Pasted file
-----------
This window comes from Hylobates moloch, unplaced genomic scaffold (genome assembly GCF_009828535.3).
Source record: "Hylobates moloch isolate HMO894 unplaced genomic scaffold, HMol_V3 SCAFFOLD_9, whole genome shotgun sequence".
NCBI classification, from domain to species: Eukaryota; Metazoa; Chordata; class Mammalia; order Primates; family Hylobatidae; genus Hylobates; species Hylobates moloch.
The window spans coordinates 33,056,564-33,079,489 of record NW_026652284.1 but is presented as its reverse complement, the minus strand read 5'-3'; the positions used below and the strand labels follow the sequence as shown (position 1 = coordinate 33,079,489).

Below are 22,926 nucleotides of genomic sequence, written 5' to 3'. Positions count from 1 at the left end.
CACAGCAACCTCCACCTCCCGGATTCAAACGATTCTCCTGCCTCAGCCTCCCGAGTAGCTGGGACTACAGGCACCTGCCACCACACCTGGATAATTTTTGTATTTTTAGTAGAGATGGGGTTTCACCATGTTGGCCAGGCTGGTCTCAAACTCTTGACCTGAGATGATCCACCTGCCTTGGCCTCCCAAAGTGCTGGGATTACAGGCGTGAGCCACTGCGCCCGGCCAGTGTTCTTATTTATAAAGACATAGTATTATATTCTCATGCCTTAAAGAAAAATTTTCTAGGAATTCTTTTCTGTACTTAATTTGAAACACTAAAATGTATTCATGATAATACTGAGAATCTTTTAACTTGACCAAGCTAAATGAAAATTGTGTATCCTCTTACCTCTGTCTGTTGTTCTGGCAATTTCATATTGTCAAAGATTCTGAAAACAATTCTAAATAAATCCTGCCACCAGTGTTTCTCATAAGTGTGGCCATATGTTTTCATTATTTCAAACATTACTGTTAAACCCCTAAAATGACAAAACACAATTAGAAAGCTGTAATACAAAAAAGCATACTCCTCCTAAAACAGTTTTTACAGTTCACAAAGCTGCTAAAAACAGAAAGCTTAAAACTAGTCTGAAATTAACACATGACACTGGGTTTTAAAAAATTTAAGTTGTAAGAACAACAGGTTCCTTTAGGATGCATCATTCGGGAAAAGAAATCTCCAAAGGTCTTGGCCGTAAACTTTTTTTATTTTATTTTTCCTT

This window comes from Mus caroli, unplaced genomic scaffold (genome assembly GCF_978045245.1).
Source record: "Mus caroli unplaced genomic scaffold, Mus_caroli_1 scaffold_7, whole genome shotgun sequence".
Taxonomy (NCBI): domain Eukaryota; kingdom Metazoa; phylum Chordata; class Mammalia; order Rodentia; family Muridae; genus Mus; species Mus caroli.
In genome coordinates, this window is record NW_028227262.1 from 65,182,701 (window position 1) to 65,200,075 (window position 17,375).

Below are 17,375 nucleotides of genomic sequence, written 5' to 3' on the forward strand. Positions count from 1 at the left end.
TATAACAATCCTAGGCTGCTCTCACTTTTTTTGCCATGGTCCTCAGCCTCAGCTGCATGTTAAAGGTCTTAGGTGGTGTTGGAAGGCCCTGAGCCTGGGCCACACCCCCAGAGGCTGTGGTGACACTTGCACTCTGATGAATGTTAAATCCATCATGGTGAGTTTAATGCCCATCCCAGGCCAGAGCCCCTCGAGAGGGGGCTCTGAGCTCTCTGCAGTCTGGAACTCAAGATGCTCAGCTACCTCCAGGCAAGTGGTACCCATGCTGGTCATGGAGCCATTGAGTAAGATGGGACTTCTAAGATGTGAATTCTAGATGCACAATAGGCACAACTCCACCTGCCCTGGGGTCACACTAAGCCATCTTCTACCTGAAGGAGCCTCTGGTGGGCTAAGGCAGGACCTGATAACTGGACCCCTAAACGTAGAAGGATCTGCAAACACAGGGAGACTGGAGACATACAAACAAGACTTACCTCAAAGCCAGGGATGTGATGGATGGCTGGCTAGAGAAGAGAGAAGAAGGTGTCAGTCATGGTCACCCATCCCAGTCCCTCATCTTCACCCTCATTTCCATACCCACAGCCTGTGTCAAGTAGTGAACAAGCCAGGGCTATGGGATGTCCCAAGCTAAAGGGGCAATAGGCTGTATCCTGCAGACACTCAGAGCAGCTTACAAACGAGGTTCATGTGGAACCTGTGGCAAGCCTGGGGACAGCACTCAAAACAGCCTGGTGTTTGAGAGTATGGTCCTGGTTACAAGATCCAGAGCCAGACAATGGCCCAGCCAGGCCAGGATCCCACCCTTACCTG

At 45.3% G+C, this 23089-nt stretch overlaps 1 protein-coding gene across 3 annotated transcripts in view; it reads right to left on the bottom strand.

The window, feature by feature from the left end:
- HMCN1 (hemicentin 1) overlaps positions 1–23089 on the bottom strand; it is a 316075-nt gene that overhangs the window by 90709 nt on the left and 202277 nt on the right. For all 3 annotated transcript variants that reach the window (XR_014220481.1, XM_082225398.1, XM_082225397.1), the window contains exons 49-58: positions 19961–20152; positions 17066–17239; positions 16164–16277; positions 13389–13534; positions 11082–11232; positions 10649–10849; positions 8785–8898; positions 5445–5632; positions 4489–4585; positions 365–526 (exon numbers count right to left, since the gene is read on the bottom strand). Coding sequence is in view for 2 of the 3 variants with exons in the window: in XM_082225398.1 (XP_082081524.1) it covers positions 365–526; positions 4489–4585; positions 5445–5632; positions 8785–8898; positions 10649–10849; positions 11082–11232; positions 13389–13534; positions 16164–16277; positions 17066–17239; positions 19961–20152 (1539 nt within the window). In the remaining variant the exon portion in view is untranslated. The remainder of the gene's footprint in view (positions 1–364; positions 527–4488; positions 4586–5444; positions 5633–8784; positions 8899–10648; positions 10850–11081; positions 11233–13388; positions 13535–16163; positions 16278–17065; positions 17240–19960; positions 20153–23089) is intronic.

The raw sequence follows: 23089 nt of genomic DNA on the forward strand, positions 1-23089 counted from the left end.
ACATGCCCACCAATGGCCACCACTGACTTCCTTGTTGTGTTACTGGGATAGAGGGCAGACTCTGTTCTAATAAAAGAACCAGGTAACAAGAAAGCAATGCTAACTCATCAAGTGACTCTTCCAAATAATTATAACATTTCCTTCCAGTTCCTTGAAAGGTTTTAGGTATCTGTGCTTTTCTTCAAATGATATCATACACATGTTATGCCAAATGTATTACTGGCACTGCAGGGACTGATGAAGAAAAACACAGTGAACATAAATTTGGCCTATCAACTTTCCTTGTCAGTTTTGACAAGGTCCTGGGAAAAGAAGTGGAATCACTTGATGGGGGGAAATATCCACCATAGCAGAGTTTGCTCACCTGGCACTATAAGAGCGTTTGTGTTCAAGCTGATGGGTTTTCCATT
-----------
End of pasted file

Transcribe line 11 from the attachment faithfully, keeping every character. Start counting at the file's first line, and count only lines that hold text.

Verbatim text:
Below are 17,375 nucleotides of genomic sequence, written 5' to 3' on the forward strand. Positions count from 1 at the left end.